Methodology 

The required investment by region in the NIIMP has been derived following a 3-step approach [Figure 4.1]:

■       First, the characteristics of each region were considered, including demographical spread of population across regions, the spread of economic activities, area of the region and primary resources that can form a basis for comparative advantage for the region determine economic focus areas;

■       Second, each of the asset classes under consideration was then reviewed and a preliminary assessment of requirements for infrastructure was performed based on the key drivers for each asset class as well as minimal infrastructure requirements;

■       Finally, the requirements were adjusted based on economic development patterns and development priorities for each region (e.g., increased investments in rail are required in regions with higher potential for the mining industry, as well as for connectivity to ports). These adjustments were based on a validation workshop with the states’ infrastructure TWG, followed by validation workshops in each of the six geopolitical zones.

Specific potential and comparative advantages as well as challenges facing the various regions can be summarised as follows:

■       North West – The region has potential in wind and solar energy, as well as solid minerals (iron ore, gold, kaolin). Moreover, there is a significant potential for up-scaling agricultural production. With about 35.9 million people, it is also the most populous of the 6 regions, which conveys inherent human resources potential. However, the region’s challenges include poor road infrastructure, a harsh climate with significant erosion/desertification; a weak industrial base and rural-urban migration;

■       North East – The region, being the largest of the six regions, has abundant space for agricultural cultivation, significant surface water resources (including for hydropower) and solid minerals (limestone, barite, coal), as well as solar power potential. Gas reserves in the region are being explored. However, the region’s challenges include security concerns, undeveloped rural areas, no proper solid waste management across the region, as well as lack of a detailed base map;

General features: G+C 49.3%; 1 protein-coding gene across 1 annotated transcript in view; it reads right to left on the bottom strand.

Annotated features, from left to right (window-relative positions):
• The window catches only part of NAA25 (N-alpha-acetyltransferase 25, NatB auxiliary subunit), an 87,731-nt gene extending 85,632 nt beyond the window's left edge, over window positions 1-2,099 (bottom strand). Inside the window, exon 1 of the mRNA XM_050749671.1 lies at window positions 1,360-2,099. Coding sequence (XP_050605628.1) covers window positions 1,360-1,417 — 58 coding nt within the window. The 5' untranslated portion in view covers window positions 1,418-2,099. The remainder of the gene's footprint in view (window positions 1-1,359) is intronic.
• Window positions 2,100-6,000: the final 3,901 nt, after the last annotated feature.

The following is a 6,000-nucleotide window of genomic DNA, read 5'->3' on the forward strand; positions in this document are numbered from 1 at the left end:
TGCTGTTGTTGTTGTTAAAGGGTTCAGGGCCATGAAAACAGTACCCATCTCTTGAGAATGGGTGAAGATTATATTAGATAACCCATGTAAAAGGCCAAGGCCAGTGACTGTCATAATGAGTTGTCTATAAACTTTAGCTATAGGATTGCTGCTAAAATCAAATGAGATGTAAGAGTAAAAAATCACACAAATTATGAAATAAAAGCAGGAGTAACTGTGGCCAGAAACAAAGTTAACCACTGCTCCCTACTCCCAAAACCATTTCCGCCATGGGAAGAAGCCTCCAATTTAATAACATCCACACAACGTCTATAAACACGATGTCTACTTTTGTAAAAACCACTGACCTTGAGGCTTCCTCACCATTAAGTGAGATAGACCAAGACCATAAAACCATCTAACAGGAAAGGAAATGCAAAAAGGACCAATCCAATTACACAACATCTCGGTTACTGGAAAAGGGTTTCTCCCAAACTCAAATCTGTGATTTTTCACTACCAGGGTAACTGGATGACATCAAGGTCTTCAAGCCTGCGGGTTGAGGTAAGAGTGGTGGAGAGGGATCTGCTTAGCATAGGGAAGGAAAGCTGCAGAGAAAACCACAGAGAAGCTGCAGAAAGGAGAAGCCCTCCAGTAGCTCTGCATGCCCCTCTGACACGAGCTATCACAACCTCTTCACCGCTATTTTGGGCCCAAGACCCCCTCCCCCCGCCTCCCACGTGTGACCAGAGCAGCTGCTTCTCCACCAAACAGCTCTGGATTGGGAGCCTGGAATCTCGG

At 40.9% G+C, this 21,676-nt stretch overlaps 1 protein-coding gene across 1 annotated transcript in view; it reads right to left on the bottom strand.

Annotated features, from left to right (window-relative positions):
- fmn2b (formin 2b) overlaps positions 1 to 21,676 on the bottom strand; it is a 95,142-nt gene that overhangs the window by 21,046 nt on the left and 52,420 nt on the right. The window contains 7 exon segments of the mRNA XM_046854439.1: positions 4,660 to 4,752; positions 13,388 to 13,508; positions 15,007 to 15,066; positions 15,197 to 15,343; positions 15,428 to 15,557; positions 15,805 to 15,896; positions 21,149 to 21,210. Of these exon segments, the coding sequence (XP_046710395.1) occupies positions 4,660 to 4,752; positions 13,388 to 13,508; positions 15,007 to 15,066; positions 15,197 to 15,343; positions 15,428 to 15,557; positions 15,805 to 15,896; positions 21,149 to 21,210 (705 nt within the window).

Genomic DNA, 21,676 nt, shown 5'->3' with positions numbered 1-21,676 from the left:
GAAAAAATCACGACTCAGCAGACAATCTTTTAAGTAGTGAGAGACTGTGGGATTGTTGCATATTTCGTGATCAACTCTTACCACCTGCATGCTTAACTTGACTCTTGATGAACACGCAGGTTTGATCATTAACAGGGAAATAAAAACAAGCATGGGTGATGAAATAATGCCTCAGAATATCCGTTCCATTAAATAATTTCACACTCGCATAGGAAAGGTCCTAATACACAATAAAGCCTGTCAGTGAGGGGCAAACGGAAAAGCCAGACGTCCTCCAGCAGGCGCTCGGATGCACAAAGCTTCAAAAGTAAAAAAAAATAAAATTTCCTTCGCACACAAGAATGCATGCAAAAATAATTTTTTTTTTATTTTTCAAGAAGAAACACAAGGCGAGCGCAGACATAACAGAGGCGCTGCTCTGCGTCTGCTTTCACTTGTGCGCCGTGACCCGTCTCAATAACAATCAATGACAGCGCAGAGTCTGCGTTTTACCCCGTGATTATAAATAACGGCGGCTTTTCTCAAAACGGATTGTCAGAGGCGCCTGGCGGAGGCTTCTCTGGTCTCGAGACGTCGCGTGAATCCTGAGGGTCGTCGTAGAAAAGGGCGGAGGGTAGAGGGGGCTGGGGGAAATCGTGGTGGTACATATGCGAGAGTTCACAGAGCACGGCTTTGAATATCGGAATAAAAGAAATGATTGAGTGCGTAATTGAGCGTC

■       North Central – The region has potential in surface water resources, large solid minerals reserves (iron ore, coal, limestone etc.), fertile land, skilled manpower and inland waterways. However, the region’s challenges include poor industrial presence, only 20 per cent of the population with access to good sanitation; heavy erosion in the Jos (Plateau) area and a lack of detailed base maps for each area;

–    With the fastest growing population and corresponding increase in economic activity, the Federal Capital Territory (FCT) has particular characteristics that differ from the rest of the country and the region. High urbanisation and population density favour manufacturing and commercial activities, but also means there are substantial needs in particular within transportation, housing, urban development, health and education. Being home to the nation’s capital, the FCT also has particular security-related infrastructure development needs.

■       South West – The region constitutes a major economic centre of Nigeria. It has potential in skilled manpower, high population density and urbanization, solid minerals (gold, glass sand, granite), commercial and industrial density, inland waterways and agricultural potential. However, the region’s challenges include inadequate physical infrastructure (transport, housing, health, education and power), rapid unplanned urbanisation, high unemployment, low agricultural productivity and environmental degradation;

■       South East – The region has potential in oil and gas and solid minerals reserves (coal, black marble, etc). Moreover, high urbanisation and population density are favourable for manufacturing clusters as well as commercial activities. However, the region suffers from a poor infrastructure base to support intensified trade and commercial activities (e.g., transportation, communications infrastructure, power and water supply), as well as erosion issues;

■       South South – The region has potential in oil and gas reserves, surface water resources and inland waterways, exceptionally fertile land and a favourable climate for agriculture, forest resources, tourism and seaports. However, the region’s challenges include a poor road network, waterways not well developed, lack of railway service (except the Port Harcourt to Kaduna link), extensive environmental degradation (oil pollution, coastal erosion and gas flaring) and security issues.